OFDM symbols are grouped into slot 102 for scheduling granularity. For example, 30 OFDM symbols form a slot in a 5G system. 8 slots form subframe 104 and 5 subframes form frame 106. These different granularities like symbol, slot, subframe and frame illustrate the granularity for transmitting data, control and reference symbols. Each OFDM symbol is 4.16us long, a slot made up of 30 OFDM symbols is 125us long; subframe 104 is 1ms long and frame 106 is 5ms long.

The disclosure relates to a system that uses antenna arrays to form directional beams. A transmitter transmits using one of numerous directional beams that provide maximum power gain called a transmit beamforming gain at the receiver. The receiver also uses a directional beam generated by using appropriate weights applied to an antenna array to receive the signal transmitted by the transmitter. The power gain at the receiver is called the receive beamforming gain. When this antenna array is “operated” synchronously, they form a beam whose gain can make up for the higher propagation loss. Operating the antenna synchronously requires transmitting the same signal over antennas with different phase shifts. The phase shifts can just be the path length difference for the transmitted wave from a given antenna measured with reference to a reference antenna in the array. There are many other ways for computing and applying the phase shifts. The phase shifts for an antenna array are called analog weight vectors. The weighted signal from different antennas form a beam in a specified spatial direction. Two parameters define the directional beam produced by an antenna array: the angle of the directional beam measured with respected to the plane in which the antennas are arranged and the width of the directional beam called the beam width determined by the weights and the number of antennas in the array. We focus on planar arrays in this disclosure the techniques described in this disclosure can be performed with non-planar antenna arrays.

Specifically, we focus on a cellular network where the wireless connection is between the BS and the MS. In a downlink, the BS transmits data to the MS using transmit beamforming while the MS receives the data from the BS using the receive beamforming. On an uplink, this relation is reversed where MS transmits using spatial beams and BS receives the data using receive beamforming. The channel between the BS and MS on the downlink can be represented by a sum of discrete ray paths:

Figure PCTKR2013007287-appb-I000001
Equation (1)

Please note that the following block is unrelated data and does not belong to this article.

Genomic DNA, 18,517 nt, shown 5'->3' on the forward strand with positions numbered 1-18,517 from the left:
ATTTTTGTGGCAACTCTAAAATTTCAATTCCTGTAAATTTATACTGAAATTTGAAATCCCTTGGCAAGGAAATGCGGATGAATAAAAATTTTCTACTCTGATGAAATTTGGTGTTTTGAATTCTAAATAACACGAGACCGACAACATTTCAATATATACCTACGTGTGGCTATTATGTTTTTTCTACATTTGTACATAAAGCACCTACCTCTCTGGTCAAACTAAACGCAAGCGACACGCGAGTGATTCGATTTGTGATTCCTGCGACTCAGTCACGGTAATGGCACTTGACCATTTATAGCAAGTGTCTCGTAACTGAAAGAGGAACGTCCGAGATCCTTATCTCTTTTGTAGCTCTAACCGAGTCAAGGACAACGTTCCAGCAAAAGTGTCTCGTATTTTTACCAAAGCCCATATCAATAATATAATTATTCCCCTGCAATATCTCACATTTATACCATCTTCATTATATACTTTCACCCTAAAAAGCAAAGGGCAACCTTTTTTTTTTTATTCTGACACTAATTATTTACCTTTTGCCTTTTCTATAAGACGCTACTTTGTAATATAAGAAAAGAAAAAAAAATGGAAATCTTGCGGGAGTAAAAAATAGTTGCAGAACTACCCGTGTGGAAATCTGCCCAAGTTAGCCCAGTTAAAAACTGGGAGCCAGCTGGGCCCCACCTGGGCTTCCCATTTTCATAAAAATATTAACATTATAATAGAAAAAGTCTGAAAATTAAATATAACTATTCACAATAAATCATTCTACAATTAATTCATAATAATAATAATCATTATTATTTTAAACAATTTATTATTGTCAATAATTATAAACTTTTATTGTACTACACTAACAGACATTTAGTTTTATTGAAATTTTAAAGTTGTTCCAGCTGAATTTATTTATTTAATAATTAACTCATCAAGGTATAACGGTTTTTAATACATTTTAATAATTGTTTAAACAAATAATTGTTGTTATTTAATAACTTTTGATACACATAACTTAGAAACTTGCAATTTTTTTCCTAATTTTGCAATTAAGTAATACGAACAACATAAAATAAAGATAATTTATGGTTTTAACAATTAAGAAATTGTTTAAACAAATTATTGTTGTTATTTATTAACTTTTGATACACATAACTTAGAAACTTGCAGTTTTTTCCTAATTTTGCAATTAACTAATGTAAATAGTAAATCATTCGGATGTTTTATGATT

where

Figure PCTKR2013007287-appb-I000002
and
Figure PCTKR2013007287-appb-I000003
are the departure and arrival angles respectively for the
Figure PCTKR2013007287-appb-I000004
ray in the channel from the transmit array to the receive array. The values
Figure PCTKR2013007287-appb-I000005
and
Figure PCTKR2013007287-appb-I000006
are random variables with known distributions.
Figure PCTKR2013007287-appb-I000007
is Rayleigh distributed with a random mean drawn from a double exponential distribution and
Figure PCTKR2013007287-appb-I000008
is uniform (0,2π).

FIGURE 5 illustrates a multipath channel from BS 501 to MS 503. BS 501 and MS 503 are embodiments of BS 101 of FIGURE 1 and MS 116 of FIGURE 1 respectively. The embodiment illustrated in FIGURE 5 is for illustration only. Other embodiments could be used without departing from the scope of this disclosure.

As illustrated in FIGURE 5, the channel between base station 501 and mobile station 503 is identified by a three path channel each with a specific angle of departure

Figure PCTKR2013007287-appb-I000009
and a specific angle of arrival
Figure PCTKR2013007287-appb-I000010
. Antenna array 502 at BS 501 forms spatial beam 505 while antenna array 504 at MS 503 forms spatial beam 506. In the absence of a direct path to MS 503, the transmitted electromagnetic wave is reflected at least once by objects 507, 508 and 509 before it reaches the receiver.

FIGURES 6-8 illustrate transceiver architectures using various antenna arrays and spacings. The embodiments illustrated in FIGURES 6-8 are for illustration only. Other embodiments could be used without departing from the scope of this disclosure.

The system under consideration here has M transmit digital chains 602 and N spatial beams 606. Each of the M digital chains 602 are connected to one of the multiple antenna arrays 604 with antenna elements that can be steered using one of multiple beamforming units 608 in one of the N spatial directions called beams. The transmitter’s (MS or BS) numerous antennas are arranged as an array and connected through different phase shifters to the analog processing chain that has power amplifiers and other components in this pathway. The analog processing chain is preceded by the digital baseband chain which contains an OFDMA processing pathway. A digital chain comprises the digital baseband chain and the analog processing chain connected to the antenna array through phase shifters.

The system illustrated in FIGURE 6 can have several variations. Certain embodiments, such as that illustrated in FIGURE 7, have the number of antennas that form each array of the multiple antenna arrays 704 being different for one or more of M digital chains 702. Also important to the type of beam formed and the beamforming gain is the difference in arranging the antennas in each of the antenna array. Since the numbers of antennas and their arrangement have a direct impact on the beamforming gain that can be extracted from the antennas, they can impact system performance.